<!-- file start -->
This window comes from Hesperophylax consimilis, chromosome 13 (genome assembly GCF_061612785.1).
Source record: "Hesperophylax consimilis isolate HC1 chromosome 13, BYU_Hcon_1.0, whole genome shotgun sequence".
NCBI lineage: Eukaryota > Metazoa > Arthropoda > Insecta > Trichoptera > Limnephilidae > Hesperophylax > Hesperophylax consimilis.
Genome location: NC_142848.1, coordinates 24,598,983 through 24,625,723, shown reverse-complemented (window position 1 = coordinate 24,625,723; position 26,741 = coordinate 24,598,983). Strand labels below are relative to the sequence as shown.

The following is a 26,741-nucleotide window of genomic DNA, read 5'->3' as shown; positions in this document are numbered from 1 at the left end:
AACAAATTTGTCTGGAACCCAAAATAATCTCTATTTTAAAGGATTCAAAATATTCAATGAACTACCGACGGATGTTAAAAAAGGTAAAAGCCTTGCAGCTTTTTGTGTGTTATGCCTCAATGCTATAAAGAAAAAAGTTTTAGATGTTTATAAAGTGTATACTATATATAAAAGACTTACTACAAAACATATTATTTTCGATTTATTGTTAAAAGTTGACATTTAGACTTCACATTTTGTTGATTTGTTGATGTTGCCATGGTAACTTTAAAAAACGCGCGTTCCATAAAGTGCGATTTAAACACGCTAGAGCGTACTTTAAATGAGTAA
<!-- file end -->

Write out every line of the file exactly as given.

This window comes from Hesperophylax consimilis, chromosome 13 (genome assembly GCF_061612785.1).
Source record: "Hesperophylax consimilis isolate HC1 chromosome 13, BYU_Hcon_1.0, whole genome shotgun sequence".
NCBI lineage: Eukaryota > Metazoa > Arthropoda > Insecta > Trichoptera > Limnephilidae > Hesperophylax > Hesperophylax consimilis.
Genome location: NC_142848.1, coordinates 24,598,983 through 24,625,723, shown reverse-complemented (window position 1 = coordinate 24,625,723; position 26,741 = coordinate 24,598,983). Strand labels below are relative to the sequence as shown.

The following is a 26,741-nucleotide window of genomic DNA, read 5'->3' as shown; positions in this document are numbered from 1 at the left end:
AACAAATTTGTCTGGAACCCAAAATAATCTCTATTTTAAAGGATTCAAAATATTCAATGAACTACCGACGGATGTTAAAAAAGGTAAAAGCCTTGCAGCTTTTTGTGTGTTATGCCTCAATGCTATAAAGAAAAAAGTTTTAGATGTTTATAAAGTGTATACTATATATAAAAGACTTACTACAAAACATATTATTTTCGATTTATTGTTAAAAGTTGACATTTAGACTTCACATTTTGTTGATTTGTTGATGTTGCCATGGTAACTTTAAAAAACGCGCGTTCCATAAAGTGCGATTTAAACACGCTAGAGCGTACTTTAAATGAGTAA